According to Georges Sadoul, 1860 “marked the highest peak of the Italian cinema during the Fascist period.” The Italian filmmaker and critic Carlo Lizzani agrees with Sadoul's estimate, as do Adam Garbicz and Jacek Klinowski, who write in “Cinema, The Magic Vehicle,”
“Although the structural axis of 1860 is the story of two people, the real hero is the whole Italian nation. A host of sensitively and indivudally portrayed characters file through the screen, among them Garibaldi himself - shown not as a star statesman, but as only one of many freedom fighters.
“The narrative of 1860 is conducted with simplicity and directness; the shooting was done on real Sicilian locations and most of the actors - including those in leading parts - were amateurs. Thus the creative method displayed in the picture is basically close to the future Neorealist practice - indeed, 1860 is justly considered a forerunner of Neorealism, not only because of the manner of execution, but also because of the great strength with which the patriotic message is conveyed.”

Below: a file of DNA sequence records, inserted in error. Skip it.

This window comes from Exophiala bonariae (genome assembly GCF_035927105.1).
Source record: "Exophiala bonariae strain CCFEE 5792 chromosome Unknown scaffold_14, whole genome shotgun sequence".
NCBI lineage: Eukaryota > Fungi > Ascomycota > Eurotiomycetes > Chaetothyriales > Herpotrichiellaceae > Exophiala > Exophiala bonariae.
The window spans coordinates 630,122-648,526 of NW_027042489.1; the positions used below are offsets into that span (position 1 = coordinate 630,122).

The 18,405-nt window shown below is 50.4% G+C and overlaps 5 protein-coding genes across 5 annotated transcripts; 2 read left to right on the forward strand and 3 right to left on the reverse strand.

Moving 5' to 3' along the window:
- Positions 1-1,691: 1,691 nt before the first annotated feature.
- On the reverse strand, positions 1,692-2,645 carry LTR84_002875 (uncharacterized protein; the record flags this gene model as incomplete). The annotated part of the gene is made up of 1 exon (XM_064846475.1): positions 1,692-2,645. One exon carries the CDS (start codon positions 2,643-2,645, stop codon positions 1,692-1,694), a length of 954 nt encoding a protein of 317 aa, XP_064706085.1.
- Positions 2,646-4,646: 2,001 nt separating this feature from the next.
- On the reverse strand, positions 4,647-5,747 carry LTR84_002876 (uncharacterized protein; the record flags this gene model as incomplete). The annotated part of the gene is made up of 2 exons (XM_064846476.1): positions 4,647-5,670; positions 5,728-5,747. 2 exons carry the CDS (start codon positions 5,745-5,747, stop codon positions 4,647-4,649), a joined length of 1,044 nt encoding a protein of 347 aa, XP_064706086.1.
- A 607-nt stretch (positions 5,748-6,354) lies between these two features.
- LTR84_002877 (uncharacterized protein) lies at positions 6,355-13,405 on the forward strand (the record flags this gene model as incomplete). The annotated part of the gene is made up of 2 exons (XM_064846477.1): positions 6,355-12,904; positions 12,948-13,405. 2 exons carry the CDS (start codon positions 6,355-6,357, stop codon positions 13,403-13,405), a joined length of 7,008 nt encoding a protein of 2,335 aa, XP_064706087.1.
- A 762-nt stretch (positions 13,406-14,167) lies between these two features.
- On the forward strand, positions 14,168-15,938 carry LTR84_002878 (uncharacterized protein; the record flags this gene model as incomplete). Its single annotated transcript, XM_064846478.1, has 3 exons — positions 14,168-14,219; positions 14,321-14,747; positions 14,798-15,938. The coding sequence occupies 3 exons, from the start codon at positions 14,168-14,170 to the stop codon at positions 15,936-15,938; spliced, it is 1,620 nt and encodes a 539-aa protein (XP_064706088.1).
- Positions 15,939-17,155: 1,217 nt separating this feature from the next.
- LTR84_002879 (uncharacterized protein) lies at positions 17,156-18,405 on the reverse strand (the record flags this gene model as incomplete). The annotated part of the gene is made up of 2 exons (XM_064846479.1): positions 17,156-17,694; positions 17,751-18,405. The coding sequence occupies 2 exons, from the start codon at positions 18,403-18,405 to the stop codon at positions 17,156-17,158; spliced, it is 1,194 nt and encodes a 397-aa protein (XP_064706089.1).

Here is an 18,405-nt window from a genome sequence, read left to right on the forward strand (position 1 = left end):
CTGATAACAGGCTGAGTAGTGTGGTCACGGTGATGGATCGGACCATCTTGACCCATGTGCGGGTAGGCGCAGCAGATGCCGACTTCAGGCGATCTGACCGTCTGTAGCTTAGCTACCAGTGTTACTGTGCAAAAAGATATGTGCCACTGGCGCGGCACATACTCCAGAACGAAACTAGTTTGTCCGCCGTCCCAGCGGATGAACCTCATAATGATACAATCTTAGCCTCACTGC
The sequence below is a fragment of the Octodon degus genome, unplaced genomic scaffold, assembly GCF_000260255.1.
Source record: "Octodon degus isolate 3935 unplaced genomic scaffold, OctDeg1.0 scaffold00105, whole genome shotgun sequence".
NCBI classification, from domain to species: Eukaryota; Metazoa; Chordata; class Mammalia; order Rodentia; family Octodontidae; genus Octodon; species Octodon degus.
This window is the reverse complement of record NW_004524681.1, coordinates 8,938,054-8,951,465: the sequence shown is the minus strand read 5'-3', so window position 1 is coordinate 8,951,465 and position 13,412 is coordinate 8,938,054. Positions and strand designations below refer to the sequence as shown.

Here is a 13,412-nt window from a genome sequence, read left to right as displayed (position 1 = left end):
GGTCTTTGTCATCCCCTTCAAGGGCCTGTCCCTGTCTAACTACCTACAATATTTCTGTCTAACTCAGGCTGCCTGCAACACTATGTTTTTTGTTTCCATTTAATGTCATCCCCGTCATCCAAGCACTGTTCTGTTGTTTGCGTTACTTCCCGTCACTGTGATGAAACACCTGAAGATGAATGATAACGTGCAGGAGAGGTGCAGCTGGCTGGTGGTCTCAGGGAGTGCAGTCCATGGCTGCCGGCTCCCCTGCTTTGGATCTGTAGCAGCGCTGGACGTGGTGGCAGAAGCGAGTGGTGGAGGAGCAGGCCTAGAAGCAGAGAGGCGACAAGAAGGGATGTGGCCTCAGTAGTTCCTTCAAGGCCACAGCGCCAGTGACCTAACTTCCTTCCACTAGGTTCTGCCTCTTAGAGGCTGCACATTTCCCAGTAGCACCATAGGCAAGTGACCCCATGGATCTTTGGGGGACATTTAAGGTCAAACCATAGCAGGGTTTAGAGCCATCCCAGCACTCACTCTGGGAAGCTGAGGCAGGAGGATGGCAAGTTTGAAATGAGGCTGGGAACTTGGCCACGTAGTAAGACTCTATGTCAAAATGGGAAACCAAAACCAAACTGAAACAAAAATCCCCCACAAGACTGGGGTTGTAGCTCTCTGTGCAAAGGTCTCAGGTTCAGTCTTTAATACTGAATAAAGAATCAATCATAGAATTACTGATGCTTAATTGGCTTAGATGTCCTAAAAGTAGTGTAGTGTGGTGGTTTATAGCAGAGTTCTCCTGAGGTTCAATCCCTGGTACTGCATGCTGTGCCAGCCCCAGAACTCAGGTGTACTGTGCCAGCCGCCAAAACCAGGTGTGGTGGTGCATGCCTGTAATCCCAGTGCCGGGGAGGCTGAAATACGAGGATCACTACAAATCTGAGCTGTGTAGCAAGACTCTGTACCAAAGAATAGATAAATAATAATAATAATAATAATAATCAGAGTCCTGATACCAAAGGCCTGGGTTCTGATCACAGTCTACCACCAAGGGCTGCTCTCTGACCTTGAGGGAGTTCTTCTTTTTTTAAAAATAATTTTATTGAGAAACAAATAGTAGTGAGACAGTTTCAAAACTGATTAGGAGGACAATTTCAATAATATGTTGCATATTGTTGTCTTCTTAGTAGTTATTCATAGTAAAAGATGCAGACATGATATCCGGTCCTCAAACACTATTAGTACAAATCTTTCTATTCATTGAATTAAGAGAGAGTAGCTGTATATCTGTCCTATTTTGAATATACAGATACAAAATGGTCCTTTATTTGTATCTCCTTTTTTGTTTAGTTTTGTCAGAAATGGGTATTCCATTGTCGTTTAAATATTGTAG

The story deals with the adventures of a Sicilian mountaineer who, after the liberation of Sicily, leaves his new wife to join Garibaldi's Red Shirts at Genoa and stays to fight with Garibaldi until the defeat of the Bourbon troops.